Gomphostigma virgatum

Botanical name

Gomphostigma virgatum

Other names

River star; besembossie (Afrikaans); otterbossie (Afrikaans)

Family

 

Dimensions

A bushy, evergreen, perennial, branched shrub of up to about 2,5 m, growing on stream banks

Description of stem

Silvery grey and flexible branches, four-angled;

Description of leaves

Simple, narrow, opposite and stalkless with a connecting ridge and prominent midrib

Description of flowers

Many small white, scented flowers in summer, emerging from the axils of upper leaves; anthers have purple margins

Desciption of seed/fruit

Cylindric, two-lobed capsules

Description of roots

Easily settled in watery circumstances

Variation

 

Propagation and cultivation

Grown from semi-hardwood cuttings; planted in full sun where ample water supplies are stable; cut branches back before new spring growth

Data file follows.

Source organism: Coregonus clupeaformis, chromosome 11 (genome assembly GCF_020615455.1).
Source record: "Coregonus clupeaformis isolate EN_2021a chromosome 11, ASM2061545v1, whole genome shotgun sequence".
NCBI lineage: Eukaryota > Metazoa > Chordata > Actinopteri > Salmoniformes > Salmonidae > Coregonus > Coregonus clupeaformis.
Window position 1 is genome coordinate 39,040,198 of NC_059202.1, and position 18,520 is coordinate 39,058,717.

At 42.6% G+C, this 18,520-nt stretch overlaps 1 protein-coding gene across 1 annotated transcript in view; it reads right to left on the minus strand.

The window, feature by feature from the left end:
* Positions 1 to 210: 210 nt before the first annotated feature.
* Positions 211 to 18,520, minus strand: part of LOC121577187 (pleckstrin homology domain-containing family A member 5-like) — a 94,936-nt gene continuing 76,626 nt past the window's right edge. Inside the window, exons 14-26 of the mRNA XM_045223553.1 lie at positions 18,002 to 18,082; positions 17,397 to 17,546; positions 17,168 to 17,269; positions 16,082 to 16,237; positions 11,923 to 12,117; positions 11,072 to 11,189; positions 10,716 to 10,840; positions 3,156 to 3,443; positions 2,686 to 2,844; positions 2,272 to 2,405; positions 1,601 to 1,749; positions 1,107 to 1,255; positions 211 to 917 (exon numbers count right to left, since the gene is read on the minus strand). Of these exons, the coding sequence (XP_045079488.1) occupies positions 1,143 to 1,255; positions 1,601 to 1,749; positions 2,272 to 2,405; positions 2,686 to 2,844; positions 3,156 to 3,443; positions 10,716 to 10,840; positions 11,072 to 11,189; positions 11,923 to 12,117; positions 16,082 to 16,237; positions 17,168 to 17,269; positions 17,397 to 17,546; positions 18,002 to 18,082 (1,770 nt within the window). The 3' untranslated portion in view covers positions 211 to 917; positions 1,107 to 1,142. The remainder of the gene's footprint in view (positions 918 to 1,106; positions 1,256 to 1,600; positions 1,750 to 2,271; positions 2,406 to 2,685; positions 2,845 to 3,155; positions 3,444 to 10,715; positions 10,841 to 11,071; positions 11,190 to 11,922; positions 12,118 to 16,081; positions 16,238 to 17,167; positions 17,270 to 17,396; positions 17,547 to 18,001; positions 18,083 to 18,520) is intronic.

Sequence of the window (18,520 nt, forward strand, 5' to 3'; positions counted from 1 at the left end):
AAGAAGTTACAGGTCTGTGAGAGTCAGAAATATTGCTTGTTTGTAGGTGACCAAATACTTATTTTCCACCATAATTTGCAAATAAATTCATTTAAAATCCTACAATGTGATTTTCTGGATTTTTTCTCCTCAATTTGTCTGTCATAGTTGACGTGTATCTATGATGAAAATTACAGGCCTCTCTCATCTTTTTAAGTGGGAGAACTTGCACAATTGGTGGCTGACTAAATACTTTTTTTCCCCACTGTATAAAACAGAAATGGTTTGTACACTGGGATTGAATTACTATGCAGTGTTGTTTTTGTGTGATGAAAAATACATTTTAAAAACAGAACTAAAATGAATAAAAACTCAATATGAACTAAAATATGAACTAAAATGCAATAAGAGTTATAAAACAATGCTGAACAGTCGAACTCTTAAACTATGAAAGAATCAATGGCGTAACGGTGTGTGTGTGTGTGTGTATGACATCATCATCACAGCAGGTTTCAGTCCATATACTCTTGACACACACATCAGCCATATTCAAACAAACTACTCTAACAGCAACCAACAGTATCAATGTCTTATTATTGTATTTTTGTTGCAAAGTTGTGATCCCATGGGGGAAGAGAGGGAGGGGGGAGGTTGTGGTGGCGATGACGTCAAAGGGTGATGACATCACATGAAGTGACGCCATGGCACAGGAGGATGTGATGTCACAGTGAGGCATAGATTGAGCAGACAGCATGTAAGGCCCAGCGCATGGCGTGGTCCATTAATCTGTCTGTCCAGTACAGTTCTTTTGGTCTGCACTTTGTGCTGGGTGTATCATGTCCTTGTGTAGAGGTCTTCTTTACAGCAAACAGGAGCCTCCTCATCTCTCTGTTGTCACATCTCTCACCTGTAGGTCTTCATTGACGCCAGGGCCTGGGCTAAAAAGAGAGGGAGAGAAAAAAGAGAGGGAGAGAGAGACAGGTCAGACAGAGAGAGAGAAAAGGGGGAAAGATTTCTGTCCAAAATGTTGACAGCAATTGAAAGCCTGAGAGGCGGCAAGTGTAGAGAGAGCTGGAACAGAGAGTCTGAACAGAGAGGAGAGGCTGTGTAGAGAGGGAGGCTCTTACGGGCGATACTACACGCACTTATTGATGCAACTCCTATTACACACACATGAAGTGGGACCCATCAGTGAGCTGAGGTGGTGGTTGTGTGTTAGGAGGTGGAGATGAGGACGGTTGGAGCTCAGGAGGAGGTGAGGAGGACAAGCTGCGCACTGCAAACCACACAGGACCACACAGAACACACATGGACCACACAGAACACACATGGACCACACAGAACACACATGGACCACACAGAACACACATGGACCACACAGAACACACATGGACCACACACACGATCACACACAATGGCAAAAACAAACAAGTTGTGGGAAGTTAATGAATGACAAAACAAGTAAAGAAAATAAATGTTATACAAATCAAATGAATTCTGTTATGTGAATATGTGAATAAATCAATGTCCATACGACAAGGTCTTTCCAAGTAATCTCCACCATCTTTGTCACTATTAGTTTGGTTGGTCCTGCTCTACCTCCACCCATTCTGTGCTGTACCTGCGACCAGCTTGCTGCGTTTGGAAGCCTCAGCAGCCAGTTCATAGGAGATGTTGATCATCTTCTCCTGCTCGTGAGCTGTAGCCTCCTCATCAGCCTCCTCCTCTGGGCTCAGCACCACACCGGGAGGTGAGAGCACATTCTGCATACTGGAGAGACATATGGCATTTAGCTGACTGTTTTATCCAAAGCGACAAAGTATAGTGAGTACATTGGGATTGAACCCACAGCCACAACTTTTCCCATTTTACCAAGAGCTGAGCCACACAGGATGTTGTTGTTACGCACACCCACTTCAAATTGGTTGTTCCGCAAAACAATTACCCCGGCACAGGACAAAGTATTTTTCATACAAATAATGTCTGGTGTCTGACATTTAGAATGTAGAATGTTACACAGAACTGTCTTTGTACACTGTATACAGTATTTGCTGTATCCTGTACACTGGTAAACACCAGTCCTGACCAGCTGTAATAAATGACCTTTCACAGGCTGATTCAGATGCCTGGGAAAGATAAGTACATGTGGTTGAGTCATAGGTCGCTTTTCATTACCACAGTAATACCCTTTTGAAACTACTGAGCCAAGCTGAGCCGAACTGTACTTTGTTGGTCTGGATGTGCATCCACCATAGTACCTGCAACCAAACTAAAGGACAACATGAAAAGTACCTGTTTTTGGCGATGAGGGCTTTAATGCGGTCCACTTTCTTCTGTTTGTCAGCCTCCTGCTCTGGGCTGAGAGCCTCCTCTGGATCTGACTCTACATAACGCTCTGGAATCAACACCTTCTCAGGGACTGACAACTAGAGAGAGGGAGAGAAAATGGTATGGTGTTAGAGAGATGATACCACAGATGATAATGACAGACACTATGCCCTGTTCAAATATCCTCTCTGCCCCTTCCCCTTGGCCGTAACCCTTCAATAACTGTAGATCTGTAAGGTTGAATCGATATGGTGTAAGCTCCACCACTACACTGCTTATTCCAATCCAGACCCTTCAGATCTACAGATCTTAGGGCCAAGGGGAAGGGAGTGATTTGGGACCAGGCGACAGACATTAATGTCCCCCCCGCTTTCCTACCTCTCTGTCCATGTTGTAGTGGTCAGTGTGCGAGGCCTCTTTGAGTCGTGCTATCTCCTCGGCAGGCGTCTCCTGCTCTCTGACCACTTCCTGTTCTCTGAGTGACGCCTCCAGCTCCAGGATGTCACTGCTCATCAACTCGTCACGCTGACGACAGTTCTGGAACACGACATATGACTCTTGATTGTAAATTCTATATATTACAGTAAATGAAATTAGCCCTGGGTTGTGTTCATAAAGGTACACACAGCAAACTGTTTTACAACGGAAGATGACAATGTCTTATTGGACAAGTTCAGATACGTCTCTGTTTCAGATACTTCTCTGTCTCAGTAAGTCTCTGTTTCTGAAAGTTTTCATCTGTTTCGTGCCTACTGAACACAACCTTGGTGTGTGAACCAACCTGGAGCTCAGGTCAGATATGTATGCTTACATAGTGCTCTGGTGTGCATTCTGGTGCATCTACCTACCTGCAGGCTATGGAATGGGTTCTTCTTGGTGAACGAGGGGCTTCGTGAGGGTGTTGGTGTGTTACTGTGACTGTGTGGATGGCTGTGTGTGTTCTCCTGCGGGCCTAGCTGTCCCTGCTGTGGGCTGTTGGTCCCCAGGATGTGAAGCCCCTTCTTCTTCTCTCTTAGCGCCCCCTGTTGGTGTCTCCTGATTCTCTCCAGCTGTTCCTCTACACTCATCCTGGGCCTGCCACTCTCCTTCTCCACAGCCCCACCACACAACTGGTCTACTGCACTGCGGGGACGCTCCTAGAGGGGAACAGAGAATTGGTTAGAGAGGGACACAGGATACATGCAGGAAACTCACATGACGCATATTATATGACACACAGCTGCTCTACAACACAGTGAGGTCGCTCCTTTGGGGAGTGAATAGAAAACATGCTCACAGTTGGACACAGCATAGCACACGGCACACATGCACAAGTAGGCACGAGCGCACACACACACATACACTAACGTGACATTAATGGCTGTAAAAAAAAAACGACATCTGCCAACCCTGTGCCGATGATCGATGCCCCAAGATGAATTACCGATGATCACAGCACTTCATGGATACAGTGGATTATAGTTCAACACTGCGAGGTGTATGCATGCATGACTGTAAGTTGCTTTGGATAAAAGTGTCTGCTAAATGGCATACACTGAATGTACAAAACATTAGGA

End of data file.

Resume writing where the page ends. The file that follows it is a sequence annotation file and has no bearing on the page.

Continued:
Tolerances

 

Uses

Used to make a medicine for combatting extreme fatigue; the twigs are used to make brooms; the plant is browsed by livestock

Ecological rarity

Common

Pests and diseases

 

Other

Gomphos = club (Greek), referring to the shape of the stigma; virgatum = twiggy

Location

Edges of streams and watercourses; among the bolders within rivers

Distribution (SA provinces)

Widespread through the eastern and southern parts of the country

Country

South Africa; Zimbabwe; Lesotho; Swaziland

 

Info (also) from www.plantzafrica.com

 


Photographed by Johan Wentzel

Gomphostigma virgatum in the river at Loteni, Jan 08

 

Photographed by Johan Wentzel

Botanical Gardens